W3C home > Mailing lists > Public > public-i18n-geo@w3.org > November 2003

RE: JSP containers and default charset (was: Re DefaultCharset considered harmful)

From: Jungshik Shin <jshin@i18nl10n.com>
Date: Mon, 1 Dec 2003 11:11:20 +0900 (KST)
To: "Addison Phillips [wM]" <aphillips@webmethods.com>
Cc: public-i18n-geo@w3.org
Message-ID: <Pine.LNX.4.58.0312011100220.14447@jshin.net>

On Sun, 30 Nov 2003, Addison Phillips [wM] wrote:

Hi Addison,

> I think you're forgetting what happens to a JSP page. You can't just have
> the JSP container omit to mention the charset in the HTTP header because the
> encoding is important in the lifecycle of a JSP page: JSP pages are compiled
> into servlets. That is, they are turned into a small Java program that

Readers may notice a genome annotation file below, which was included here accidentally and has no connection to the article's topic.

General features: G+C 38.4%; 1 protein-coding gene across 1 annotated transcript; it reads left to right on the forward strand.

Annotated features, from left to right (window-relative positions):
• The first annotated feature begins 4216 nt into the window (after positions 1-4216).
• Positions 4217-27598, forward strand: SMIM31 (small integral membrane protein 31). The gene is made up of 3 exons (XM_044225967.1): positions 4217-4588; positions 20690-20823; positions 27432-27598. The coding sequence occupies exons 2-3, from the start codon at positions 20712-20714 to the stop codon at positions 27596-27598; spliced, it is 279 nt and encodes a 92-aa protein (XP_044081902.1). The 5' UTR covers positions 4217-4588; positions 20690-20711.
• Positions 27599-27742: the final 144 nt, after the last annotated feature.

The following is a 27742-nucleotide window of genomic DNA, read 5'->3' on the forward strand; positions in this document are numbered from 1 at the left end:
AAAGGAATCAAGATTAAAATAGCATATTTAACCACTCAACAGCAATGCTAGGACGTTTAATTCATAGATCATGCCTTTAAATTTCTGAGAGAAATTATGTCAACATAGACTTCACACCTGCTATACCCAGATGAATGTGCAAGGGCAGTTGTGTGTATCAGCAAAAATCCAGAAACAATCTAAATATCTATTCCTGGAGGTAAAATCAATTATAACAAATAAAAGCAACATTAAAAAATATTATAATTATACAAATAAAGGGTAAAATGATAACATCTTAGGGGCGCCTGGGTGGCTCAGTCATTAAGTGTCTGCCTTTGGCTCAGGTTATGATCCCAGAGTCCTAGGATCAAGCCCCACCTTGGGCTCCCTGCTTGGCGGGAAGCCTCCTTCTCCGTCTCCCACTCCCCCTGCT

You're absolutely right.  Therefore, the charset declaration in a JSP
file serves dual purposes. It indicates the character encoding of the
JSP file to the Java compiler (i.e. playing the same role as '-encoding'
option when invoking 'javac') and it also indicates in what character
encoding the generated html file should be served to the outside world.
Someone might argue that there need to be two separate 'directives' for
two roles, but I guess it's all right to overload pageEncoding directive.

> servlet (i.e. those String objects) to begin with. Parsing the HTML to look
> for a META tag is not a really reliable solution. So unless the file is

 Yup, I can't agree with you more.

> encoding, including UTF-8, wouldn't really solve the problem: people want to
> use legacy encodings from time to time as well. Setting the page encoding
> and content type should just be automatically part of what a JSP developer
> does in every page.

  I was labelling ASCII only files as UTF-8, which is why I didn't
realize that when I wrote the message.


Received on Sunday, 30 November 2003 21:11:24 UTC

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